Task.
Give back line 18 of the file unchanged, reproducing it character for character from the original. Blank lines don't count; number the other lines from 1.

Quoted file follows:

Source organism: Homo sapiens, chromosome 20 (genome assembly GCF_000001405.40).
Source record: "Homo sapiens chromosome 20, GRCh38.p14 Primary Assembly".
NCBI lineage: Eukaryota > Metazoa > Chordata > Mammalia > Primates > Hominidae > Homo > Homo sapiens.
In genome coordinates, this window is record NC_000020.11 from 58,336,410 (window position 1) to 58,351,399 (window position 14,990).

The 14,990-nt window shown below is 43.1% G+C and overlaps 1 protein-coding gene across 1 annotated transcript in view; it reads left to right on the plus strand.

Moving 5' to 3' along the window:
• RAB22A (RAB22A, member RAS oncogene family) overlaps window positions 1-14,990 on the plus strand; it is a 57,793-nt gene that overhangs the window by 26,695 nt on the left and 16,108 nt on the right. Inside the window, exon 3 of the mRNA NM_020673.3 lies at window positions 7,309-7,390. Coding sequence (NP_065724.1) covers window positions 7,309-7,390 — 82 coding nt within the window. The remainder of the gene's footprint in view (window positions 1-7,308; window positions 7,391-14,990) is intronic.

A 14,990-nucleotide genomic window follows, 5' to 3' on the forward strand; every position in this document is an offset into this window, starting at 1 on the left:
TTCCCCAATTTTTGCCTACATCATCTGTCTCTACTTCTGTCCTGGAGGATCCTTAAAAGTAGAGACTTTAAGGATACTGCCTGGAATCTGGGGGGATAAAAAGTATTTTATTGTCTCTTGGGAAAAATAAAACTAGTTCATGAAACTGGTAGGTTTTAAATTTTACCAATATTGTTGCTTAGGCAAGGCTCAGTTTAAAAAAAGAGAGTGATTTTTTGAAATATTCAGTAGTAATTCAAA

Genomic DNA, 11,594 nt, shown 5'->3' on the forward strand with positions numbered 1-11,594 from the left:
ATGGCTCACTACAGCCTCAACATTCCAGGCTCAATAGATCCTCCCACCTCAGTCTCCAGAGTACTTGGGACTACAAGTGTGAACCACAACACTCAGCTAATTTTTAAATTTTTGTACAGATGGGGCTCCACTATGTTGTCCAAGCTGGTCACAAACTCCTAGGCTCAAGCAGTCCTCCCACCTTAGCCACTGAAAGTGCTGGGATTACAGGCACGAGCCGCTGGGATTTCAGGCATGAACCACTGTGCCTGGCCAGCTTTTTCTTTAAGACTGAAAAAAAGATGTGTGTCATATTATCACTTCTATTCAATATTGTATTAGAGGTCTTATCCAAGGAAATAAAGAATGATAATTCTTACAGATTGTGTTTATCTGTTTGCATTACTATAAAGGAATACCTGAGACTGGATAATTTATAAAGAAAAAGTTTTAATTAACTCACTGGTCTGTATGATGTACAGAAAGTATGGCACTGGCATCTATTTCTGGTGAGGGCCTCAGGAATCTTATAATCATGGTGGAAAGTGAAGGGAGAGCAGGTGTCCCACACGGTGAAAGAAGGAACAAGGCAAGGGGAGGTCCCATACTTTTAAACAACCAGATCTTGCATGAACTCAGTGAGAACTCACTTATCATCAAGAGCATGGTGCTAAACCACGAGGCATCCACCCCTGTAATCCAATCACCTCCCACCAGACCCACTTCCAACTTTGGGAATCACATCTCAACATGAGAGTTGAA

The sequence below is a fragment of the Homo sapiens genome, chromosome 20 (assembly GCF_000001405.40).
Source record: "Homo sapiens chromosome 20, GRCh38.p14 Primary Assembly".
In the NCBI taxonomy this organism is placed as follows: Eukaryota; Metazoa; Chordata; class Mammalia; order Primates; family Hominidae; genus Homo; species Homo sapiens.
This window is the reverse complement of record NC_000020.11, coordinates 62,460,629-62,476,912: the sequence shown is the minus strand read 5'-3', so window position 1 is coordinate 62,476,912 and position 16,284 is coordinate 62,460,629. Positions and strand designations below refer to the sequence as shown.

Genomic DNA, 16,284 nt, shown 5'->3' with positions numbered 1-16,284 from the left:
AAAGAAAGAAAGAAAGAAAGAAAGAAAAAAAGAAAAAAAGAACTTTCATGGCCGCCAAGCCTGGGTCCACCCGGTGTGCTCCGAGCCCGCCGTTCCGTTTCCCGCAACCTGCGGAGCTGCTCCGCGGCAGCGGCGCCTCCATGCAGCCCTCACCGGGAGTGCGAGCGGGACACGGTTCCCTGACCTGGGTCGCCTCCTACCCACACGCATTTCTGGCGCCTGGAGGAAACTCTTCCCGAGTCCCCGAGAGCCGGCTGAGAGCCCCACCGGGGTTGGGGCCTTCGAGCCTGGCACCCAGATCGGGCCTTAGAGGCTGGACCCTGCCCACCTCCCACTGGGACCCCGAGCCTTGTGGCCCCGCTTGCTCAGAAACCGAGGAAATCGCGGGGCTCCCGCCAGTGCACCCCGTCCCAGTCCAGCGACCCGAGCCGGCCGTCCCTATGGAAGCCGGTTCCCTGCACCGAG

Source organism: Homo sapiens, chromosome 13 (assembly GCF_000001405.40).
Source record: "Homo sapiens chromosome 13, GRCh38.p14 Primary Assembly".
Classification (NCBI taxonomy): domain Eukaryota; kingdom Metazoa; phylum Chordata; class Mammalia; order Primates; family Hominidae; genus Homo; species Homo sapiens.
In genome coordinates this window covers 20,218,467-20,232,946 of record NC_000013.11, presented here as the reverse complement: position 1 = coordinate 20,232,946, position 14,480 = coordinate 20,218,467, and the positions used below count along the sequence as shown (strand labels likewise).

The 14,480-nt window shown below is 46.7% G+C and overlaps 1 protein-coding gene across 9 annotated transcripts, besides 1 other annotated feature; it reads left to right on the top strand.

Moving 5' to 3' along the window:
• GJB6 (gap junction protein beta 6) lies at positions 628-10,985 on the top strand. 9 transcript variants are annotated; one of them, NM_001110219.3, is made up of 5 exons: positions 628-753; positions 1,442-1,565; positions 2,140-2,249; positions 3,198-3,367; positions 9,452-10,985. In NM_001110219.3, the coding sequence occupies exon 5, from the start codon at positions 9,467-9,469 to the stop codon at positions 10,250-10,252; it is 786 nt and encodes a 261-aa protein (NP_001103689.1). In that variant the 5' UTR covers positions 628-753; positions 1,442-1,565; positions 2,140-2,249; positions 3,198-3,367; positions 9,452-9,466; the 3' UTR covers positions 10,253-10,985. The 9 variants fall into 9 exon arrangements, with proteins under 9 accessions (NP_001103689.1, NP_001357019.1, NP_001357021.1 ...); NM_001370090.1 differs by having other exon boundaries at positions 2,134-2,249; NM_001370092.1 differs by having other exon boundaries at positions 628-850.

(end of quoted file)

Source organism: Homo sapiens, chromosome 13 (assembly GCF_000001405.40).